The facts about shamrock

FOR all the ballyhoo surrounding St Patrick’s Day, the tradition of sporting a sprig of shamrock has faded in recent years, despite the fact that it can be bought packaged in many shops. Even the use of a little lapel sachet that keeps the plant fresh throughout the day is making little difference to the wearing of it.

Dare we say it, exiles lining the Fifth Avenue parade route, in New York, and other cities around the world today, are probably more avid wearers of the shamrock that has become accepted, in most places, as the emblem of Ireland. But it is not our official emblem — that falls to the harp — just one of the many myths surrounding the shamrock.

As children, we were sent out to pick fresh shamrock off the ditches on the morning of St Patrick’s Day for our elders to wear with pride. But one thing about wild shamrock was that it withered quickly: it would be dangling limp from a lapel by lunch-time and would be an even more pitiful sight by evening — definitely only fit for drowning.

All of which contrasts markedly with the bowl of shamrock handed over in the White House. That, of course, is commercially grown and it is supposed to remain fresh for up to 30 days! By the way, the St Patrick’s Day White House tradition started in 1952 when President Harry Truman was in the oval office. Nowadays, it’s seen as a diplomatic exercise that gives our taoiseach a rare opportunity to have a word in the ear of the top man in America.

The three-leaved plant is called shamrock on just one day of the year; it is clover every other day. The Irish name for shamrock, seamair óg, means young clover; shamrock is clover in its winter coat.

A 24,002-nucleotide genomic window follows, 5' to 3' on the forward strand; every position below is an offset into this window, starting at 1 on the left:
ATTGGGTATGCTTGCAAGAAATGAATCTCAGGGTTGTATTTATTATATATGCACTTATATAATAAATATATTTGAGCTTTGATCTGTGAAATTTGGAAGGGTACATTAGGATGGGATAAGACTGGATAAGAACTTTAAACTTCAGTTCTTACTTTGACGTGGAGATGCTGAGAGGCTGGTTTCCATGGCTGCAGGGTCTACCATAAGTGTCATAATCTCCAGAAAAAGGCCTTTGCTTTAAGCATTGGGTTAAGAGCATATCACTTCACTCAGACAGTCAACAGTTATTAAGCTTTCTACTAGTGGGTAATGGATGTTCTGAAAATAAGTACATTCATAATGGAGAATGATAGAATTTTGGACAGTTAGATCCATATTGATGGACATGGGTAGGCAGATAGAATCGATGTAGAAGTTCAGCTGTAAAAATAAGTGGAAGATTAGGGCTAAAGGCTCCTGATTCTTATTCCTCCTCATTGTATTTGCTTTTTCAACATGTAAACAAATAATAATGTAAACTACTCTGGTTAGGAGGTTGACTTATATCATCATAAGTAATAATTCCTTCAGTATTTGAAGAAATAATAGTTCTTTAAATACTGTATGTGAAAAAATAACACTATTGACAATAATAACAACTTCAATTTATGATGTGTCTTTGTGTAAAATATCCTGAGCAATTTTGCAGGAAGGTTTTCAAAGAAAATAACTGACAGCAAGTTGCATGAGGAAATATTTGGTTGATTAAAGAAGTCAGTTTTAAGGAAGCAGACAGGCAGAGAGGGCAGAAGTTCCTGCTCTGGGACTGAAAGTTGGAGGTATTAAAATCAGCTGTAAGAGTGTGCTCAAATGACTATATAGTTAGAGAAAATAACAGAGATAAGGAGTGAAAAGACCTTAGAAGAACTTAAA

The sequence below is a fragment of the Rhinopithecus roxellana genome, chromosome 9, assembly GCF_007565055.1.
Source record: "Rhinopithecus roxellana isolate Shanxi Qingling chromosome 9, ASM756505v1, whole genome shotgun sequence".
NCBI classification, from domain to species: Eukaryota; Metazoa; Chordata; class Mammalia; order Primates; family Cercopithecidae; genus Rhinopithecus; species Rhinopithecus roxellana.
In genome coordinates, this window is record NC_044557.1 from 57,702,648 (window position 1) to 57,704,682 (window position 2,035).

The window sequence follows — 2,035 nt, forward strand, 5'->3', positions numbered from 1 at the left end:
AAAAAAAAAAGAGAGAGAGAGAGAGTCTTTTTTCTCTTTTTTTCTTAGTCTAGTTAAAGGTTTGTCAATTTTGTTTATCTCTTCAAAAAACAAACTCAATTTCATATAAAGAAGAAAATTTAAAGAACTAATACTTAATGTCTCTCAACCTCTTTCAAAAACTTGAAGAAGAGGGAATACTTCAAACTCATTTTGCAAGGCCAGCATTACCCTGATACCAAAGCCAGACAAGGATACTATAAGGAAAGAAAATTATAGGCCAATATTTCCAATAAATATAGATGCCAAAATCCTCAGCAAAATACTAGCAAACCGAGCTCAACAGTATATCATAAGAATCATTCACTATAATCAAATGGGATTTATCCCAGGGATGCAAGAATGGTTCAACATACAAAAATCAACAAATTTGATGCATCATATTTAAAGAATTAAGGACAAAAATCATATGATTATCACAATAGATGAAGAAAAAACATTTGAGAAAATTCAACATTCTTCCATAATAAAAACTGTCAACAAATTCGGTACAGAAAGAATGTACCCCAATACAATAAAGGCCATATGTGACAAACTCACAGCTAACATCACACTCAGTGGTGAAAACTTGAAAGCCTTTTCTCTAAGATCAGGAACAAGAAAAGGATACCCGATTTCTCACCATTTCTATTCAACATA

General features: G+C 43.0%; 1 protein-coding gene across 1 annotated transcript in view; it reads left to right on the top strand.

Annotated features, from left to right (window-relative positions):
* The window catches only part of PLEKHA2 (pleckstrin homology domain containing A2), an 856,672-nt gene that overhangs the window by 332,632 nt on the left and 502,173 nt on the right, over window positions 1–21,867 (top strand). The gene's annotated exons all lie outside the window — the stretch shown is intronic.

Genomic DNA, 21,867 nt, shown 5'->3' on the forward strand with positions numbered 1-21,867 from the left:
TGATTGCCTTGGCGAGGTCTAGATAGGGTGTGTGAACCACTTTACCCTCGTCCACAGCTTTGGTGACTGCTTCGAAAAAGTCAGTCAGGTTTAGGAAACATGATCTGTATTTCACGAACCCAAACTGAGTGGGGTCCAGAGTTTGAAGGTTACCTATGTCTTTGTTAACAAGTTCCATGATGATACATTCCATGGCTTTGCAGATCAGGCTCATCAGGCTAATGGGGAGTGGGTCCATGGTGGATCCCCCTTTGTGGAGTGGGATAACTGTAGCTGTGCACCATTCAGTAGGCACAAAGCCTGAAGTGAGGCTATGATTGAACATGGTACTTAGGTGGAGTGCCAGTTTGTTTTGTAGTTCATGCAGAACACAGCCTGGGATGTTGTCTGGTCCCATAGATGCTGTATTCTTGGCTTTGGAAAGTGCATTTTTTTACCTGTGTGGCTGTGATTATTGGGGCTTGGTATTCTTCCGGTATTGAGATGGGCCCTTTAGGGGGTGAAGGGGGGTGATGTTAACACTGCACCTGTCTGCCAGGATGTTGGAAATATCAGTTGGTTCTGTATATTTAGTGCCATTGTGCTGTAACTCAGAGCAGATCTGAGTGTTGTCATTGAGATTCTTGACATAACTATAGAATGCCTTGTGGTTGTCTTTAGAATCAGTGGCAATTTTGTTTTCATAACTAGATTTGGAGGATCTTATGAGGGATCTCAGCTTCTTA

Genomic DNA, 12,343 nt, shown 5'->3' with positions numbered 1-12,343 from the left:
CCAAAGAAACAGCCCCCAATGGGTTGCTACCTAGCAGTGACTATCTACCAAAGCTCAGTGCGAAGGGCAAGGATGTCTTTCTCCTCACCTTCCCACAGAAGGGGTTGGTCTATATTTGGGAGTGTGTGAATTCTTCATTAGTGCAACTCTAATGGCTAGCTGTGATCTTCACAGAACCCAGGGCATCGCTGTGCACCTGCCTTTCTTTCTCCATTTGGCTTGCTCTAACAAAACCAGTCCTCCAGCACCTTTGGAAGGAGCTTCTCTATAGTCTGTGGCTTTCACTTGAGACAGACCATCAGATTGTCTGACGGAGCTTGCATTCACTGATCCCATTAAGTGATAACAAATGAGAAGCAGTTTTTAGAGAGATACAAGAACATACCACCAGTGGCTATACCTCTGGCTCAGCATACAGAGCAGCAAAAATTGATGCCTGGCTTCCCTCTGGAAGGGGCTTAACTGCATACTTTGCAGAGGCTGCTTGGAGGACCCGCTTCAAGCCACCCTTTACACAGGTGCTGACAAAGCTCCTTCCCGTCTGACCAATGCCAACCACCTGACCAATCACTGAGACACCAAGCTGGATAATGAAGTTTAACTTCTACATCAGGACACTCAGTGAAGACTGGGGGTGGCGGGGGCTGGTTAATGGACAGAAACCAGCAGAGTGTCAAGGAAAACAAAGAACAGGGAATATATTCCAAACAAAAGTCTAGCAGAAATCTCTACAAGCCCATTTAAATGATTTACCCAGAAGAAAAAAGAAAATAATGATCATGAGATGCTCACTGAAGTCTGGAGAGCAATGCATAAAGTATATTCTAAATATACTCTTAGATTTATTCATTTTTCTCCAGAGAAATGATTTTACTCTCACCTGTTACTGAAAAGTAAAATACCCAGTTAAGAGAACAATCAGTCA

If you believe some songs and poems, the shamrock only grows in Ireland. Not true. It is found in many countries. Another myth is that the plant never flowers.

According to legend, St Patrick is also said to have spread the faith by using a sprig of the trefoil to outline the mystery of the Trinity. Scholars, however, believe it is almost certain that Patrick never used shamrock and there is no mention of the plant in his writings.

As for ‘’drowning the shamrock’’, it doesn’t mean getting plastered drunk on the national feast day. There’s a more literal meaning to the common term. Long ago, after the wearing the shamrock on St Patrick’s Day, it was removed and put into a glass of alcohol. After the toast, the shamrock was removed from the bottom of the glass and thrown over the left shoulder.

Happy St Patrick’s Day.


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